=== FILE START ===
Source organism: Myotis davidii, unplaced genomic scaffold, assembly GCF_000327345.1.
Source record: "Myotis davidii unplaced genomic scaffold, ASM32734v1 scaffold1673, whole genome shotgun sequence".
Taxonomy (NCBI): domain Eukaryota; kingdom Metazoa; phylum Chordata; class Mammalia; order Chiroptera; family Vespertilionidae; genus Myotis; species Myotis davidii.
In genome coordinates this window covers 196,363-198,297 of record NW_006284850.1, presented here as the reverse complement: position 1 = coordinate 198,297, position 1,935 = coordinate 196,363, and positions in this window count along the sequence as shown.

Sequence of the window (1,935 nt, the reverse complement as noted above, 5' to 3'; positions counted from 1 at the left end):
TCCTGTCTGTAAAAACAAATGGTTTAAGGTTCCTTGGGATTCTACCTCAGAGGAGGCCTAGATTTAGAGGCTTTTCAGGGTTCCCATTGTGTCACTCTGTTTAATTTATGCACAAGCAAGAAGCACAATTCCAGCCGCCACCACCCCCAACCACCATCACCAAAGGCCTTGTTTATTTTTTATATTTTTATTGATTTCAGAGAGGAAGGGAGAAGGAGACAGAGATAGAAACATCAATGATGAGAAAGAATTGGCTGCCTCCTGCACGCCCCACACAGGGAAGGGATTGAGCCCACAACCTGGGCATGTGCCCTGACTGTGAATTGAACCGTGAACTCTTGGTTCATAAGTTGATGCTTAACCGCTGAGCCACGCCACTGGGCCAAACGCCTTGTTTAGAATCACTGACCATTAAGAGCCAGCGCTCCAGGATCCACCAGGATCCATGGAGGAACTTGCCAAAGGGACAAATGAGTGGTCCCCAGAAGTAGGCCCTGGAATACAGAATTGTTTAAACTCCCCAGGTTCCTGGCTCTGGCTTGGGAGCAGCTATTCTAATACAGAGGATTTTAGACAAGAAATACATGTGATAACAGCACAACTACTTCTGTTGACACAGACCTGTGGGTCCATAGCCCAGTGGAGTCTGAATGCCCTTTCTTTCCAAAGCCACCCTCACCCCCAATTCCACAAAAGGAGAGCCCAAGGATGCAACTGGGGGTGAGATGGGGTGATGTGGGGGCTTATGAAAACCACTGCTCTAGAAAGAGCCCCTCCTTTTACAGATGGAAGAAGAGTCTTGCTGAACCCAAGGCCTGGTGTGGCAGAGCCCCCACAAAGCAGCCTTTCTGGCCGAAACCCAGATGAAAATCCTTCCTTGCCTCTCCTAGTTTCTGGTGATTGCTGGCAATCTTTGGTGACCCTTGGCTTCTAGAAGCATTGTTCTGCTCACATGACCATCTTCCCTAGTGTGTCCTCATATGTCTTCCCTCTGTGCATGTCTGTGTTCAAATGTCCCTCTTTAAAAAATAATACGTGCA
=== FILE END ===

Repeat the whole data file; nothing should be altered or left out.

Source organism: Myotis davidii, unplaced genomic scaffold, assembly GCF_000327345.1.
Source record: "Myotis davidii unplaced genomic scaffold, ASM32734v1 scaffold1673, whole genome shotgun sequence".
Taxonomy (NCBI): domain Eukaryota; kingdom Metazoa; phylum Chordata; class Mammalia; order Chiroptera; family Vespertilionidae; genus Myotis; species Myotis davidii.
In genome coordinates this window covers 196,363-198,297 of record NW_006284850.1, presented here as the reverse complement: position 1 = coordinate 198,297, position 1,935 = coordinate 196,363, and positions in this window count along the sequence as shown.

Sequence of the window (1,935 nt, the reverse complement as noted above, 5' to 3'; positions counted from 1 at the left end):
TCCTGTCTGTAAAAACAAATGGTTTAAGGTTCCTTGGGATTCTACCTCAGAGGAGGCCTAGATTTAGAGGCTTTTCAGGGTTCCCATTGTGTCACTCTGTTTAATTTATGCACAAGCAAGAAGCACAATTCCAGCCGCCACCACCCCCAACCACCATCACCAAAGGCCTTGTTTATTTTTTATATTTTTATTGATTTCAGAGAGGAAGGGAGAAGGAGACAGAGATAGAAACATCAATGATGAGAAAGAATTGGCTGCCTCCTGCACGCCCCACACAGGGAAGGGATTGAGCCCACAACCTGGGCATGTGCCCTGACTGTGAATTGAACCGTGAACTCTTGGTTCATAAGTTGATGCTTAACCGCTGAGCCACGCCACTGGGCCAAACGCCTTGTTTAGAATCACTGACCATTAAGAGCCAGCGCTCCAGGATCCACCAGGATCCATGGAGGAACTTGCCAAAGGGACAAATGAGTGGTCCCCAGAAGTAGGCCCTGGAATACAGAATTGTTTAAACTCCCCAGGTTCCTGGCTCTGGCTTGGGAGCAGCTATTCTAATACAGAGGATTTTAGACAAGAAATACATGTGATAACAGCACAACTACTTCTGTTGACACAGACCTGTGGGTCCATAGCCCAGTGGAGTCTGAATGCCCTTTCTTTCCAAAGCCACCCTCACCCCCAATTCCACAAAAGGAGAGCCCAAGGATGCAACTGGGGGTGAGATGGGGTGATGTGGGGGCTTATGAAAACCACTGCTCTAGAAAGAGCCCCTCCTTTTACAGATGGAAGAAGAGTCTTGCTGAACCCAAGGCCTGGTGTGGCAGAGCCCCCACAAAGCAGCCTTTCTGGCCGAAACCCAGATGAAAATCCTTCCTTGCCTCTCCTAGTTTCTGGTGATTGCTGGCAATCTTTGGTGACCCTTGGCTTCTAGAAGCATTGTTCTGCTCACATGACCATCTTCCCTAGTGTGTCCTCATATGTCTTCCCTCTGTGCATGTCTGTGTTCAAATGTCCCTCTTTAAAAAATAATACGTGCA